Dr. Gilad Malach on the Finance Minister's Decision Regarding Daycare Subsidies: "This is a welcome decision that will end the preferential treatment that ultra-Orthodox households have enjoyed"
Dr. Gilad Malach, Director of IDI's Ultra-Orthodox in Israel Program, on the Finance Minister's Decision Regarding Daycare Subsidies:
"This is a welcome decision that will end the preferential treatment that ultra-Orthodox households have enjoyed under the existing system in which families where the fathers are not working receive a governmental subsidy for daycare. Such a change in policy will increase the motivation for young Haredi fathers to enter the workforce, as opposed to the current reality where few incentives exist to encourage such a change."
According to IDI's Statistical Report on Ultra-Orthodox Society in Israel, employment for ultra-Orthodox men stood at only 50% during the years 2015-2020.
"Over the years," noted Dr. Malach, "fathers who sought to join the workforce were discriminated against. A Haredi man who succeeded in finding employment first of all lost his governmental subsidy and then his child many times also no longer qualified for state-supervised childcare. This would often result in the necessity to enroll the child in private, and therefore more expensive, daycare."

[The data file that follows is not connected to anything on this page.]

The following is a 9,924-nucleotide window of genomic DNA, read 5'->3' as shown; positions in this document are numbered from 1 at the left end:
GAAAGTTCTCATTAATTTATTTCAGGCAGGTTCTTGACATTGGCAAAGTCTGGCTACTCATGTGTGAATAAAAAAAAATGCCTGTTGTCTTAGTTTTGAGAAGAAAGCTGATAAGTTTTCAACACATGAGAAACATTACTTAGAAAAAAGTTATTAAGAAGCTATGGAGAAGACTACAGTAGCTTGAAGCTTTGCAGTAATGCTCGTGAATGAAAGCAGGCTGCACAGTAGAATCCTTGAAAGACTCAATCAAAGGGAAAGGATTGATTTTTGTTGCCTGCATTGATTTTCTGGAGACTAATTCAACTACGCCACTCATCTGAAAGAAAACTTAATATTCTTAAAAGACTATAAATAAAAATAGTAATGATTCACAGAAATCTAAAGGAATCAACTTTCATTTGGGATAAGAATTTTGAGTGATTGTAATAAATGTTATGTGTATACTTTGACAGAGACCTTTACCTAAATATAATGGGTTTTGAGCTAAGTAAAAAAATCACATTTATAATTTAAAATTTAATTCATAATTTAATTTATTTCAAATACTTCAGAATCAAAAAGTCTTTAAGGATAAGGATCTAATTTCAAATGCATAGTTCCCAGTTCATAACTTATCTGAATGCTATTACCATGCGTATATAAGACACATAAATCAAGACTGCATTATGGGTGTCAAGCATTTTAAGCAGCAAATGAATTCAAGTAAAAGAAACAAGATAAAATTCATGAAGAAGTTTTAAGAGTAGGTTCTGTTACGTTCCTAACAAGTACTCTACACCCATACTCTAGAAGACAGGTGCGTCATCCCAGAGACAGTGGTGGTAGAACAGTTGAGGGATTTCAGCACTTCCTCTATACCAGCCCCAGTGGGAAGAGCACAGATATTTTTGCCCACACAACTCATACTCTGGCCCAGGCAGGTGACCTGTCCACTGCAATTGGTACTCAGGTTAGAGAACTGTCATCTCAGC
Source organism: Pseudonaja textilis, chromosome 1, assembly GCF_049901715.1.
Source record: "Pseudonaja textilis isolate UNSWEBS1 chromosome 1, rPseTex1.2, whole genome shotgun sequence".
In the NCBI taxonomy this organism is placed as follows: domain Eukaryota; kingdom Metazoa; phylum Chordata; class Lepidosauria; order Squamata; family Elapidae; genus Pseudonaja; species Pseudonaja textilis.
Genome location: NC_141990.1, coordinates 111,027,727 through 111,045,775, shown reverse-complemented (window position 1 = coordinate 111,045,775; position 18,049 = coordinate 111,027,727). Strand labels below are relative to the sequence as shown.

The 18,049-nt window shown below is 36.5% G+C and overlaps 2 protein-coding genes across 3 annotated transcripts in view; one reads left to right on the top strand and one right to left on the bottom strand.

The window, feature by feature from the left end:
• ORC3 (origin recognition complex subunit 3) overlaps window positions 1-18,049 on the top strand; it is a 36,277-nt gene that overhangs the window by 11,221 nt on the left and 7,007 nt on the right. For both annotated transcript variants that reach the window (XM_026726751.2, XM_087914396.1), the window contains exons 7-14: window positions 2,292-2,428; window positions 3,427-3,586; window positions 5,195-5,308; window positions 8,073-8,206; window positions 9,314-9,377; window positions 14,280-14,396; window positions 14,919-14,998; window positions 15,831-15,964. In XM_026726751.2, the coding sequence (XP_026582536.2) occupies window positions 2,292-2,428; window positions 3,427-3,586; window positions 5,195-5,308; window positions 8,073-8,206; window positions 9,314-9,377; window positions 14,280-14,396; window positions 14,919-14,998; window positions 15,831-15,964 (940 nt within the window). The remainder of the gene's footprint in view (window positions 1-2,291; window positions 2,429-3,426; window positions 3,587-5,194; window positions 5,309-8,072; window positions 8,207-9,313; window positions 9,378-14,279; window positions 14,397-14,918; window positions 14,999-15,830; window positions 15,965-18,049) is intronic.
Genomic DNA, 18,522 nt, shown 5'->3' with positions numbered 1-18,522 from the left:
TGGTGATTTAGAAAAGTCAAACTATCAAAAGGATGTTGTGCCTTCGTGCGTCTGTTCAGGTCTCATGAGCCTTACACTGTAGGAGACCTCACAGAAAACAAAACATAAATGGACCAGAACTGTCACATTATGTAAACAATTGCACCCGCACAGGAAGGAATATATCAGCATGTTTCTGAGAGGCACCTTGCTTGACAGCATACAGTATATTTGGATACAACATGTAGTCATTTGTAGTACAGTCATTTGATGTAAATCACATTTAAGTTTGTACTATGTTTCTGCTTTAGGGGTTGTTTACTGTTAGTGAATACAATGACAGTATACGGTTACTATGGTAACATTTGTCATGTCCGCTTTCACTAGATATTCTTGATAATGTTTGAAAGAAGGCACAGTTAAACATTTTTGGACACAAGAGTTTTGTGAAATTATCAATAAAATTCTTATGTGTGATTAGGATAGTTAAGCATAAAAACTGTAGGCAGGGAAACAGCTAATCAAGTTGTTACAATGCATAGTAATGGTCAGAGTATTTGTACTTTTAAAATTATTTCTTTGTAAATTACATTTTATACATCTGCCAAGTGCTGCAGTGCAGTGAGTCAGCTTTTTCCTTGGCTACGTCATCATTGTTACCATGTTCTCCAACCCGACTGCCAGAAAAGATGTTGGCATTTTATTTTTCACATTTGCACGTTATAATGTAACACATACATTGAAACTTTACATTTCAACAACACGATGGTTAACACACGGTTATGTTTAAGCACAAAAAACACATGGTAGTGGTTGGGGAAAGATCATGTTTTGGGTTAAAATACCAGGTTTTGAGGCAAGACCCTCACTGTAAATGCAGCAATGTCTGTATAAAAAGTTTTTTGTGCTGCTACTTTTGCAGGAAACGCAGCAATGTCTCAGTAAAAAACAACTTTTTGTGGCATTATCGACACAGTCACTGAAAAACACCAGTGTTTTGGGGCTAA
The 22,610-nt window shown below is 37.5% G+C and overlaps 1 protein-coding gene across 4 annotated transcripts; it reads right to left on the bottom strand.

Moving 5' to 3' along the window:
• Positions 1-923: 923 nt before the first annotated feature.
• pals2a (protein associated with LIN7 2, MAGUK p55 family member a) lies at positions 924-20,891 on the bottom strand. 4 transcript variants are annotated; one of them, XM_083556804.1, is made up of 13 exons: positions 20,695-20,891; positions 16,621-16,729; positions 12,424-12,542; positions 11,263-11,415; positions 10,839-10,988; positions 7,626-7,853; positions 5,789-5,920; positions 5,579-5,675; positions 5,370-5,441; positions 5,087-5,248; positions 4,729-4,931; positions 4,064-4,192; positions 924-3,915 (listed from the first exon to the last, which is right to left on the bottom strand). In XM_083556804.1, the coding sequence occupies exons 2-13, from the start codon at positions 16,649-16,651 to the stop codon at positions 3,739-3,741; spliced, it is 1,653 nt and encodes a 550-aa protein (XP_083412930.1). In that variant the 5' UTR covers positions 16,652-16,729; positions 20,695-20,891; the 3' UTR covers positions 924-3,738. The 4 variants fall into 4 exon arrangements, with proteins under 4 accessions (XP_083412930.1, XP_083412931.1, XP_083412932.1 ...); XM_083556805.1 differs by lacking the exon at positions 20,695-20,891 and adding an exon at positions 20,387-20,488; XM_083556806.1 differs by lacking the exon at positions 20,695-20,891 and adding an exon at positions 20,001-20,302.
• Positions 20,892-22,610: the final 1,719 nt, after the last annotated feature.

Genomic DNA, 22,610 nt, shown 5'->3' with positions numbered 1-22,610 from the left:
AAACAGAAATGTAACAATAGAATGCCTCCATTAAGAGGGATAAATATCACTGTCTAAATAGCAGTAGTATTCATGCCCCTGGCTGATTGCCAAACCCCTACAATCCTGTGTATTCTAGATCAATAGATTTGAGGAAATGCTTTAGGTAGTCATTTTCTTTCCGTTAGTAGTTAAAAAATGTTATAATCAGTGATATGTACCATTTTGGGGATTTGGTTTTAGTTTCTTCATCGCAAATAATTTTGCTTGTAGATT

"Concurrently to this policy change, the government should also lower the exemption age for IDF service to the age of twenty-one in the new conscription law it is debating – as was already agreed upon in the coalition agreement between the various parties who are members of the government. This is necessary as many of the ultra-Orthodox men in their early twenties are already fathers to young children.
The combination of these two policy changes – lowering the military exemption age and providing subsidies only for working parents – will lead to Haredi men entering the workforce at a younger age. This in turn will improve their own personal financial wellbeing, while also positively impacting the economy as a whole."
Employed ages 24-65 by gender and level of religiosity, 2019 (%)
Monthly gross average income ages 25-64 by gender and level of religiosity, 2018 (NIS)